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New Ransomed ransomware group leverages data protection laws to bully victims

Life comes at you fast when you’re a fledgling ransomware operator, and the newly emerged Ransomed group seems to have learned that the hard way.

user icon David Hollingworth
Wed, 30 Aug 2023
New Ransomed ransomware group leverages data protection laws to bully victims
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However, it’s also learning very fast, and has begun taking advantage of a wholly new tactic to extort its victims.

The Ransomed group first built itself up as a forum – RansomForums – on 15 August 2023, according to researchers at Flashpoint. They registered their domain and began advertising themselves on Telegram, alongside starting their own Telegram channel.

However, within days, the site was hit with a DDoS attack – probably from another ransomware group. Ransomed then shifted to a more traditional ransomware blog-style format, where they could threaten to publish the data of their victims if a ransom was not paid.

But that’s where Ransomed parts from tradition.

Ransomed is now calling itself the “Leading Company in Digital Peace Tax”, an attempt to legitimise itself as something more akin to a public service than a criminal enterprise. This itself is not entirely new – many ransomware operators consider themselves akin to very expensive pen-testers – but its methods of extortion are novel.

Rather than simply threatening to publish data, Ransomed is using data protection laws such as GDPR to get its victims to pay up. The ransom amounts are typically far less than what a GDPR fine might add up to, making paying an even more desirable outcome.

“I heard you do not wanna pay me?” the group asks one of its victims on its Telegram channel. “Well then lets (sic) start with leaking a few customers to the public. I wonder what the GDPR agency will think about our relationship?”

According to Ransomed’s own site, the group does little of its own hacking, instead operating as an affiliate program recruiting other hackers to do the work.

“It is unclear right now whether Ransomed uses a specific ransom variant, or extorts victims only through leaked information,” Flashpoint said in a blog post. “Its channel initially claimed the group was looking for affiliates and has since closed recruiting efforts and declared that enough individuals have joined them – there is no further evidence of how the group conducts its attacks.”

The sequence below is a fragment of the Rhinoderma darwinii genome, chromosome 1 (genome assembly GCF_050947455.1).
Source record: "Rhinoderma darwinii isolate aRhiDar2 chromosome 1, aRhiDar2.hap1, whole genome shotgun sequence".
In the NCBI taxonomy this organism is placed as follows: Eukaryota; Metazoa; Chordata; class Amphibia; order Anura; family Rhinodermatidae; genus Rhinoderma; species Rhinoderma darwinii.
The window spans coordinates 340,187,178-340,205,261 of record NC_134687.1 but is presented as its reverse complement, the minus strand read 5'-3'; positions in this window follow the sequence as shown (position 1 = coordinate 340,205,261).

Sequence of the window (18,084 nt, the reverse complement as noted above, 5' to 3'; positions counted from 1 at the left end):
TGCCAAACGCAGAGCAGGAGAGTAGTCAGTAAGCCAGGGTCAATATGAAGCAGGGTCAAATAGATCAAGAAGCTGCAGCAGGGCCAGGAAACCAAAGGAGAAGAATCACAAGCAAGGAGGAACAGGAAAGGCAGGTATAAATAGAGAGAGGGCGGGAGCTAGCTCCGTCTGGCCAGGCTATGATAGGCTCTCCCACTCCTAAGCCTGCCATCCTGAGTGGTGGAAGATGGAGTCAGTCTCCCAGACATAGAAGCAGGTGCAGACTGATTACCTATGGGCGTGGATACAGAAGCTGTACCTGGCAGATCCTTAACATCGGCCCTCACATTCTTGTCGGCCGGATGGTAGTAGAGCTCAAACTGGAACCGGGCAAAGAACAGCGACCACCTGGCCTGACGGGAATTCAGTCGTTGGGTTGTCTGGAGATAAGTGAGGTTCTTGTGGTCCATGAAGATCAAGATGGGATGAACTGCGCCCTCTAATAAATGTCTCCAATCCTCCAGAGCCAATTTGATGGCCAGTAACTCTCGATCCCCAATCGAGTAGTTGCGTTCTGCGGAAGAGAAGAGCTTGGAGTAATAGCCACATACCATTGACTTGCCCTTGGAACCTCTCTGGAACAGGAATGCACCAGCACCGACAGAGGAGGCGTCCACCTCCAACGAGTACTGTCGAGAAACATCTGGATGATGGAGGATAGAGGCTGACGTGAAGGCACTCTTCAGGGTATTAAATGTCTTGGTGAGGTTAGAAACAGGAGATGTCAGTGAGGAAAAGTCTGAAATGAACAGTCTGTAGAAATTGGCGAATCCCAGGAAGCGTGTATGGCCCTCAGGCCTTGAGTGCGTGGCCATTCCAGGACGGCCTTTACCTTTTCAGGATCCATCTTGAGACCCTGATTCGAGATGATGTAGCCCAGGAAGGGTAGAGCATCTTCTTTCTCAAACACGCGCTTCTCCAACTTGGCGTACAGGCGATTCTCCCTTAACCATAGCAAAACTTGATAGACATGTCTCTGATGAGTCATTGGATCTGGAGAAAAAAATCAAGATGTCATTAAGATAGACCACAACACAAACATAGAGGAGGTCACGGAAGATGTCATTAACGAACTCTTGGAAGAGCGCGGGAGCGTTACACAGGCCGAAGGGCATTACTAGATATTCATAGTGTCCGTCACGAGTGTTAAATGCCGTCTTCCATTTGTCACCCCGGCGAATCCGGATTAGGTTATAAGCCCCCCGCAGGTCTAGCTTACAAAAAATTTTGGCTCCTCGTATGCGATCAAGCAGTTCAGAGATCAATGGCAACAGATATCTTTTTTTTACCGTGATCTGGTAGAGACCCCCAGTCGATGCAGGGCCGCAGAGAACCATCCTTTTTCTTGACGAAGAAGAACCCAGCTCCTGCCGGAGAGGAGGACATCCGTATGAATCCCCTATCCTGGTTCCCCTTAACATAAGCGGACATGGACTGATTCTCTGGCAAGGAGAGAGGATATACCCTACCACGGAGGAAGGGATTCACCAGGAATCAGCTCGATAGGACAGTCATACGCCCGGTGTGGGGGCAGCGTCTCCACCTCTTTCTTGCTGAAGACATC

So far, the group lists just nine victims, with one seeming to have paid, one whose details have been “removed by request”, though may be listed again if payment is not forthcoming, and the rest are either unpaid or in the process of paying up.

The group is upfront about where it’s based, asking possible affiliates to refrain from attacking targets in Ukraine or Russia, as “most operators are from there”. Other stipulations include not attacking critical infrastructure without permission, and that all supplied data must be original, and not from prior leaks.

As Flashpoint points out, it is very early days for the group, and verifying that they have the data they claim can be difficult.

“The ascent of Ransomed onto the cyber threat stage is a reminder of the uncertainties that exist in the cyber threat intelligence landscape,” Flashpoint concludes, “where early impressions can often shift dramatically with the acquisition of more data.”

The group clearly has big plans for the future, however - it is already recruiting heavily.

"We are seeking five people for a TEAM, not basic affiliate program but a TEAM," the group posted recently on Telegram. "Skills in Web/Network/Pentesting is a need."

Watch this space, more or less.

David Hollingworth

David Hollingworth

David Hollingworth has been writing about technology for over 20 years, and has worked for a range of print and online titles in his career. He is enjoying getting to grips with cyber security, especially when it lets him talk about Lego.

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